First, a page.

The DeVilbiss cleaning and disinfection protocol uses a diluted chlorine bleach (sodium hypochlorite) solution. This method has been validated by a third-party laboratory and is effective against myriad pathogens including (but not limited to) the following:

  • Staphylococcus
  • Pseudomonas
  • Escherichia coli
  • Klebsiella

How Is the Diluted Bleach Solution Made?

The diluted bleach solution required for cleaning the exterior is based on the use of a standard 5.25% chlorine bleach mix of one part bleach and four equal parts water with a 10 minute contact time. This formula products a 1% (or 10,000ppm) bleach solution, which is approximately 5 to 10x stronger than solution proven in studies to deactivate coronavirus on hard surfaces and inanimate objects.

Disinfection Instructions

  1. Use disinfectants safely and always read the label and product information before use.
  2. Always wear personal protective equipment (PPE) when performing this procedure, including suitable gloves and safety glasses. Cover exposed skin on arms to prevent accidental contact with bleach solution that has been applied to the concentrator.
  3. Dispose of accessories that are not suitable for reuse. This may include (but not be limited to) the oxygen tubing, tube connectors, nasal cannula and/or mask, oxygen outlet connector, and humidifier bottle.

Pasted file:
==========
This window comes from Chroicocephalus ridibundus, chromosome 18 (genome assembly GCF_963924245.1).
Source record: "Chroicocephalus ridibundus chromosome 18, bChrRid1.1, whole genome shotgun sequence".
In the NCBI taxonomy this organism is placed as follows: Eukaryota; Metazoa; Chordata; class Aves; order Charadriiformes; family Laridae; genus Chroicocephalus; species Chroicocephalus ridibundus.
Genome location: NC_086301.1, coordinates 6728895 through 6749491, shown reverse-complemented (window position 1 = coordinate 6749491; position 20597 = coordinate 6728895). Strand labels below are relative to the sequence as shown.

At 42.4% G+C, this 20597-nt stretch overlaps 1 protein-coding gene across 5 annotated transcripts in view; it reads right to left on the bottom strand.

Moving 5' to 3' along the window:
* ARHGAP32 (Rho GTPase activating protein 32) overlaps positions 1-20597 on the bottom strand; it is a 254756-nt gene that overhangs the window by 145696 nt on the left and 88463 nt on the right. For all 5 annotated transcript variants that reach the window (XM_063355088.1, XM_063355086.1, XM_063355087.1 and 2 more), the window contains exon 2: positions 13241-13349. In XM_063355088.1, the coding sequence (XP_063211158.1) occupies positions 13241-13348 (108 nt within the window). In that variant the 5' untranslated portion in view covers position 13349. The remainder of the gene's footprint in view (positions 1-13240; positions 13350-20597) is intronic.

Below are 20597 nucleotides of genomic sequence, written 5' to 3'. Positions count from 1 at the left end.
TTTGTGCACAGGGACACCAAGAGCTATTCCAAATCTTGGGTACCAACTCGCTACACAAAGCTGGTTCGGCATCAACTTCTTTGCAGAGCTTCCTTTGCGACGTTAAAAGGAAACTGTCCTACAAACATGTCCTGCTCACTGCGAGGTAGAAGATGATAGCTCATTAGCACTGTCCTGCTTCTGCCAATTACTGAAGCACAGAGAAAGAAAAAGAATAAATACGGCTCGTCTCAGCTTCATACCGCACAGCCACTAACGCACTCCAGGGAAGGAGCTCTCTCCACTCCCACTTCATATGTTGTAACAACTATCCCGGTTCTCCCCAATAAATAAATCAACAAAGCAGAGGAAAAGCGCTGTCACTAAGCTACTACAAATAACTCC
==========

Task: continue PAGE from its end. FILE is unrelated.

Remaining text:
4. Clean the exterior of the concentrator with a clean lint-free cloth. Heavy soil should be removed with a clean lint-free cloth dampened with water. A soft bristle brush dampened with water can be used to remove stubborn soil. Dry the concentrator using a clean lint-free cloth if water was used to remove soil.
  5. Use 5.25% chlorine bleach (Clorox Regular Liquid Bleach or equivalent). Mix one part bleach with four parts of water in an appropriate clean container. This ratio produces a one part bleach to 5 total parts solution (1:5). This produces a 1% or 10,000ppm bleach solution. The total volume of solution is determined by the number of concentrations in need of disinfection.